There are already numerous toxicological dose descriptors such as the maximum plasma concentration (Cmax), the average concentration across time (Caverage) or the area (integral) under the concentration–time curve (AUC) (Muller and Milton 2012) which all compare drug exposure to the intensity of specific adverse events. The establishment of such concentration–response correlations requires the systematic application of escalation studies to characterize the dose-dependent effect of a toxicant. However, toxicological dose descriptors inevitably reflect an underlying experimental setup, for example the drug concentration in the incubation media or the duration of drug exposure in an in vitro assay. In this regard, it should also be noted that toxicological dose descriptors usually quantify pharmacokinetic (PK) drug exposure in the venous plasma which is the routine sampling site in clinical practice. However, these plasma concentrations are only surrogate markers for the actual tissue level where the adverse event ultimately occurs. Depending on the physicochemistry or the biological properties of a particular drug such tissue levels may differ significantly in different organs. Alternatively, physiologically based pharmacokinetic (PBPK) models provide a possibility to describe the physiology of the body at a large level of detail. Different organs are explicitly represented in PBPK models to account for their specific physiological role in drug ADME (Kuepfer et al. 2016). The organs are further subdivided into the intracellular and the interstitial space as well as into blood plasma and red blood cells, respectively. Mass transfer inbetween the different sub-compartments is estimated from physicochemical properties of the drug such as the lipophilicity or the molecular weight. The simulation of drug concentration profiles in specific organ compartments allows predicting the concentration profile in the extracellular environment which corresponds to either the interstitial space of an organ or the incubation media of an assay (Hamon et al. 2015). Notably, in vitro–in vivo correlations are directly possible through this equivalence of drug exposure in the assay and the PBPK model, respectively. Likewise, in vitro dose descriptors may be directly translated to an in vivo situation to allow for the application of pharmacokinetics/pharmacodynamics (PK/PD) concepts (Derendorf and Meibohm 1999). The concept of model-based assay design developed in HeCaToS (Hepatic and Cardiac Toxicity Systems modelling) will be introduced in the following.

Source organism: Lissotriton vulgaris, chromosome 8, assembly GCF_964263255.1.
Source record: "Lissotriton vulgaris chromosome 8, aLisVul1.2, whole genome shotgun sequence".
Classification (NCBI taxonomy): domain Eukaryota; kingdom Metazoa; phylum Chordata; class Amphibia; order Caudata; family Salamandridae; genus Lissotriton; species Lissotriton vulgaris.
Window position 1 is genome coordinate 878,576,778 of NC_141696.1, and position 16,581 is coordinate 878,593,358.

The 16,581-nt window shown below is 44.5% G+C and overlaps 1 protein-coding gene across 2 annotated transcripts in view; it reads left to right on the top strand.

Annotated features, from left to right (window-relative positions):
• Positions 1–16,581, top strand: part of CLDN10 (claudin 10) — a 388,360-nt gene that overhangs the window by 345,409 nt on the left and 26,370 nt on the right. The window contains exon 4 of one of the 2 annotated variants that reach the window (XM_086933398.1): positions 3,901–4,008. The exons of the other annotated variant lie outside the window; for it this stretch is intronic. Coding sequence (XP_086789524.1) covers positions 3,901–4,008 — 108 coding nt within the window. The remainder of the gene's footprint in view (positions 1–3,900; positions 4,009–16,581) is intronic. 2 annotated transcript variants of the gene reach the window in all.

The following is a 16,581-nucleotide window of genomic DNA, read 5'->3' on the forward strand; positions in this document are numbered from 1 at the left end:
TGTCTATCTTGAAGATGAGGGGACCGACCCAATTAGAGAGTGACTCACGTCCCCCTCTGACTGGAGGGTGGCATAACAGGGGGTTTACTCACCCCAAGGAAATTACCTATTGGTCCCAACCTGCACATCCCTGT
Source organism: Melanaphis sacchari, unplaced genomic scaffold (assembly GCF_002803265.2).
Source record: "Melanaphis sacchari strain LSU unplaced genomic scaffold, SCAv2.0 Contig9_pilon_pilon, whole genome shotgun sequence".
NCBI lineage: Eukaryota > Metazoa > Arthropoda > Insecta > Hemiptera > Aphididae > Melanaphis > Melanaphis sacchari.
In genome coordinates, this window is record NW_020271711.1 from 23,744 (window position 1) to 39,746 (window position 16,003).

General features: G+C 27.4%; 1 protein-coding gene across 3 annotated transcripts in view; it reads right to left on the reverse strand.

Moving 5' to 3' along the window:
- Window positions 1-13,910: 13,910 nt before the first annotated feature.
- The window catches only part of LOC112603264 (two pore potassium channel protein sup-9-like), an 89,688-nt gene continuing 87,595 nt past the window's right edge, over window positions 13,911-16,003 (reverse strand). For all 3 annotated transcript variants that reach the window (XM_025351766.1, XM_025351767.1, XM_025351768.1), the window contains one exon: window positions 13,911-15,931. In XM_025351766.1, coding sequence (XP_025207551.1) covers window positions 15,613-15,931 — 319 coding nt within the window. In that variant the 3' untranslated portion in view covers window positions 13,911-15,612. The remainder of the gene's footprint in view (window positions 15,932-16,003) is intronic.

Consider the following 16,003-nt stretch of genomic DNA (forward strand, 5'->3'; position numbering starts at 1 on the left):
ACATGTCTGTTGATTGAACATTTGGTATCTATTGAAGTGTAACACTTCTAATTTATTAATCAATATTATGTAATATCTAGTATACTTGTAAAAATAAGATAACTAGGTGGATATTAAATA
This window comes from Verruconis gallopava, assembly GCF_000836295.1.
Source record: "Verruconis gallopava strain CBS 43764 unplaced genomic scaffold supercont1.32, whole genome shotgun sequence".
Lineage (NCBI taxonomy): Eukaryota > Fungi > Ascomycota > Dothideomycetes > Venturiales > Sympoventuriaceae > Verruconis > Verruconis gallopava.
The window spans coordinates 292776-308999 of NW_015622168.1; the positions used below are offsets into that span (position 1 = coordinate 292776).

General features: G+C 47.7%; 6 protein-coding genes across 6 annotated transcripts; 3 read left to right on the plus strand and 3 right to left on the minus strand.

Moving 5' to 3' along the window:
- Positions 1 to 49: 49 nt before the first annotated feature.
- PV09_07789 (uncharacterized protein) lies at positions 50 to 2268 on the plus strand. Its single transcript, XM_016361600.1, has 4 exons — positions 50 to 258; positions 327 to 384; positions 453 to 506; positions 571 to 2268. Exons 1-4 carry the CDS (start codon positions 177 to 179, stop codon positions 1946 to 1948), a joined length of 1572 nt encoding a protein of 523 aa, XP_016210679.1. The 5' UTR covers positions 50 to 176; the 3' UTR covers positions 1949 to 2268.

Model-based assay design